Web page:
- Requirements for Academic Good Standing in the Sophomore Year
- Distributional Requirements for the Sophomore Year
- What Makes a Good Course Schedule
- Credit/D/Fail Option
- Deadlines and Academic Options to Keep in Mind
- Majors, and Majors That Require an Application or Have Special Requirements
- Multiple Distributional Designations
- WR and QR Courses
- International Experience Options
- In Addition…
|at the end of the third term||a student must have earned at least twelve credits|
|at the end of the fourth term||a student must have earned at least sixteen credits
- at least one course credit in each disciplinary area (Hu, Sc, and So)
- at least one course credit in each skills category (QR, WR, and foreign language).
- Up to four of the thirty-six credits required for the bachelor’s degree may be earned under the Credit/D/Fail option
- However, no course credit earned on a Credit/D/Fail basis may be applied toward satisfaction of the distributional requirements.
- No more than two credits per term may be taken under the Credit/D/Fail option, and at least two credits must be taken for letter grades each term.
See Credit/D/Fail Option for additional information and a link to the Yale College Programs of Study.
- Cognitive Science
- Environmental Studies
- Ethics, Politics, and Economics
- Ethnicity, Race, and Migration
- Global Affairs
- Multidisciplinary Academic Programs in:
- Education Studies
- Energy Studies
- Global Health Studies
- Human Rights Studies
- Special Divisional Major
- English (the Journalism Initiative, and the Writing Concentration)
- Theater Studies
- varied formats (lectures and seminars)
- continued exploration and “electives”
- fulfillment, by the end of the fourth term, of the sophomore year distributional requirements
- varied course assignments (short and long papers; weekly quizzes; weekly essays; midterm and final exams; lab reports; problem sets, etc.), to avoid intense concentration of types and due dates for assignments at certain periods in the term
Multiple Distributional Designations Although some courses may carry more than one distributional designation, a single course may be applied to only one distributional requirement. For example, if a course is designated both HU and SO it may be applied toward either the humanities and arts requirement (HU) or the social science requirement (SO), but not both. Similarly, if a course is designated QR and SC, it may be applied toward either the quantitative reasoning (QR) requirement or the science requirement (SC), but not both.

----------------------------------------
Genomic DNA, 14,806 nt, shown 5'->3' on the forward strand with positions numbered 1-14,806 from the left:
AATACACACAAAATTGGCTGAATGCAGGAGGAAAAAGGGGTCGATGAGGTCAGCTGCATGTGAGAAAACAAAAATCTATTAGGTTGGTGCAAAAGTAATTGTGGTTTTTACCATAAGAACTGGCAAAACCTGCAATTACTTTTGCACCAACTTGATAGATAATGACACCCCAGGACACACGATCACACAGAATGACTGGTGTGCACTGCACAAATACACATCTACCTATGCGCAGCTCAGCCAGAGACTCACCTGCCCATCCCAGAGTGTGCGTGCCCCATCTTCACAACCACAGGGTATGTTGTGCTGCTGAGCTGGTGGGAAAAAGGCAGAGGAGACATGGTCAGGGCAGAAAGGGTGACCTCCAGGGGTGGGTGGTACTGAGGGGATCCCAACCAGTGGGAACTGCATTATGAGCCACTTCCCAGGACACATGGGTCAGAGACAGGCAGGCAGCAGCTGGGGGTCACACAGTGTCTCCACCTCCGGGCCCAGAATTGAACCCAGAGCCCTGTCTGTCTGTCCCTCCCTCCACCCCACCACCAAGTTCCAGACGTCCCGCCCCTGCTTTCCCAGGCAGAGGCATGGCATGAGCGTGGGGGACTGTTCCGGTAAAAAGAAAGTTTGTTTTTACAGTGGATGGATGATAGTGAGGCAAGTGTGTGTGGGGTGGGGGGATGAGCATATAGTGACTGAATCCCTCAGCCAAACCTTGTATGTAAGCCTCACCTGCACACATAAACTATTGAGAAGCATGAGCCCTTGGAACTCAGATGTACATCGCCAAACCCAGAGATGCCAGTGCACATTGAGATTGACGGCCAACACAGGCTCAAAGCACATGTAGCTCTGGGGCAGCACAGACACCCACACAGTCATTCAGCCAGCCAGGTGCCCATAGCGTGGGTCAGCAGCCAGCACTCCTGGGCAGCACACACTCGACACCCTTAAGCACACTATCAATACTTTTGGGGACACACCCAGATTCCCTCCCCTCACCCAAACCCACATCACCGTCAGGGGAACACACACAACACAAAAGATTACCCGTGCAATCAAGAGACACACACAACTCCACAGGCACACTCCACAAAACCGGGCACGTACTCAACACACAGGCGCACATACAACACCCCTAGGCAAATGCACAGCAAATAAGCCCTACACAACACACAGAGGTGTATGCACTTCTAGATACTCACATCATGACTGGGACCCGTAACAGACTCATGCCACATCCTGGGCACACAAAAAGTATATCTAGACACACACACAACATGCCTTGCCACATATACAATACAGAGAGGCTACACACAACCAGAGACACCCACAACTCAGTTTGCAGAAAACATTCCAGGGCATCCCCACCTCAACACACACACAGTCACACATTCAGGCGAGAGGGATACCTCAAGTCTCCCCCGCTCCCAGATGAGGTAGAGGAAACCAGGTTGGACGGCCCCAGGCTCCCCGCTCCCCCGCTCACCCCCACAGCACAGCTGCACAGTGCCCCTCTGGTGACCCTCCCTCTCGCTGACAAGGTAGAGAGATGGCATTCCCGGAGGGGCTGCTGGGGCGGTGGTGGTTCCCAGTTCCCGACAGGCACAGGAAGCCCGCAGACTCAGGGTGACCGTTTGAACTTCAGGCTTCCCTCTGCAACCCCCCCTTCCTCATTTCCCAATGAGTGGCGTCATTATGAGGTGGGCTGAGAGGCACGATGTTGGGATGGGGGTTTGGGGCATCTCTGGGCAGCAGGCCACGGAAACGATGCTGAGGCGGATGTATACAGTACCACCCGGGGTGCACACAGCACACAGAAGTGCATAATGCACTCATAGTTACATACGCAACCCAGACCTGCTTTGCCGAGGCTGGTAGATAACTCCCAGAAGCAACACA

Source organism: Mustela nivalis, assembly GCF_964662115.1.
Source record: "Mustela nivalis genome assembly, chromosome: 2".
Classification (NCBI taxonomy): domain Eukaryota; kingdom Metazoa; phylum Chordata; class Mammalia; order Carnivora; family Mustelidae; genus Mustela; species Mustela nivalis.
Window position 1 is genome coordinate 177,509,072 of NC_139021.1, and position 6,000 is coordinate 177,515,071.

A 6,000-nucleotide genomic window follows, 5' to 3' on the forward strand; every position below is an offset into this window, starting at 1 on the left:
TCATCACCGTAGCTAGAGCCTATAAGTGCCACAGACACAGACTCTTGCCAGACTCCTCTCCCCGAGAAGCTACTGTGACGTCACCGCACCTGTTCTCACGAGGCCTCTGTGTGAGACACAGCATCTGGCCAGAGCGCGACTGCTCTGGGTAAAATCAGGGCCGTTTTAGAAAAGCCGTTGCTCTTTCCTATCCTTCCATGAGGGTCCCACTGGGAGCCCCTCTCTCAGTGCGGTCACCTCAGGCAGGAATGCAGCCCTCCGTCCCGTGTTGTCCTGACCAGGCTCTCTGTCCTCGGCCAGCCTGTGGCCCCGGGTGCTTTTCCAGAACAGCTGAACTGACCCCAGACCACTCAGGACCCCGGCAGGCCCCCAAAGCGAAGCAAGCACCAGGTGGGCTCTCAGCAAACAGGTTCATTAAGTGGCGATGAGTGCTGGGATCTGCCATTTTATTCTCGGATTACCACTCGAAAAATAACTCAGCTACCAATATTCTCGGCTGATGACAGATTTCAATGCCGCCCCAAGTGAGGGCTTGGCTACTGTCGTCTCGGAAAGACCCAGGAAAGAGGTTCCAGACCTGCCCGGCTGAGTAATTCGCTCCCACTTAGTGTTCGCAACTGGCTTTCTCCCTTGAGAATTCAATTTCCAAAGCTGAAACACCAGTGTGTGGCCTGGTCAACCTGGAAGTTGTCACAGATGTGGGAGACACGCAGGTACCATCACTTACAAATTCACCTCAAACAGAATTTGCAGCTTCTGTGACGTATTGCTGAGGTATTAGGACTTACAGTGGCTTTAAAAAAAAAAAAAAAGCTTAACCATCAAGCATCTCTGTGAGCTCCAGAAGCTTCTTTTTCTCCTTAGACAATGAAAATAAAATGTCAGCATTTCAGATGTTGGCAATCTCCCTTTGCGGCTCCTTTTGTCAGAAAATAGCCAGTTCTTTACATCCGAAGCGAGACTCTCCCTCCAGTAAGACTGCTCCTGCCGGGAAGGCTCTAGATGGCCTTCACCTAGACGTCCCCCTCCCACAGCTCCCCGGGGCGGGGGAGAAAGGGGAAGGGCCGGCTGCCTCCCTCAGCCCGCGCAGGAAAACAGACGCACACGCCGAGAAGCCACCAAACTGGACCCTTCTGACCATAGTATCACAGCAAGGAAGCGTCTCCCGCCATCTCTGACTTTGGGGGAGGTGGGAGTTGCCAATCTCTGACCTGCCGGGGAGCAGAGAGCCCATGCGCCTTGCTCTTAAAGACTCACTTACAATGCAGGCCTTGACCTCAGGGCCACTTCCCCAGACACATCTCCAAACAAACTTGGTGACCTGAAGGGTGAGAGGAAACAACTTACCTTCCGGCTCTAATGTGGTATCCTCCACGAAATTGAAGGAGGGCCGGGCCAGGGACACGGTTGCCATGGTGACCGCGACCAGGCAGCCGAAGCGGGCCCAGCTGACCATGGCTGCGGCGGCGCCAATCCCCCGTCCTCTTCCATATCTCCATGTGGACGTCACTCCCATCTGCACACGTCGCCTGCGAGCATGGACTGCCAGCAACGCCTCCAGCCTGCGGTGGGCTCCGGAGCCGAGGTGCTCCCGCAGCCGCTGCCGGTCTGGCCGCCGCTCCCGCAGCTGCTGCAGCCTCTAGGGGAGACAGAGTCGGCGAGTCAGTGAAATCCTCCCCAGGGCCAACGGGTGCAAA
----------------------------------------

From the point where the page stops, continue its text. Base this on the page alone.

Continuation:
- A course with multiple distributional designations, once applied toward one distributional requirement, may subsequently be applied toward a different distributional requirement. During the summer after each academic year, the University Registrar’s Office optimizes the use of each student’s completed courses toward fulfillment of the distributional requirements.
- Yale Alumni Association database (find out the fields alumni majored in and the careers they have undertaken since graduation)
- Primarily geared towards freshmen but also open to sophomores, the Academic Fair takes place on the Tuesday afternoon before the first day of fall-semester classes. Nearly all undergraduate majors and programs are represented by the DUS or other knowledgeable representatives who are available to answer questions about courses, prerequisites, and major requirements. Information is posted online and is distributed to freshmen with orientation materials.
- Directors of Undergraduate Studies (DUSes) or their designated representatives regularly advise sophomores about the programs and majors in their departments.
- Yale College Programs of Study itself has information about all majors, their prerequisites, and their requirements.
- Departmental publications. Most departments maintain websites, and some publish brochures with information about their majors. Departmental websites often have photos and short biographies of their faculty, with current research interests.
- Departmental info sessions. A number of departmental meetings take place during the days leading up to the beginning of fall-term classes. Meetings for prospective majors and interested students continue throughout the year and are posted on this website’s Calendar.
- Residential college deans and heads of college can give offer students advice from their experience with Yale College and with previous students, as can instructors.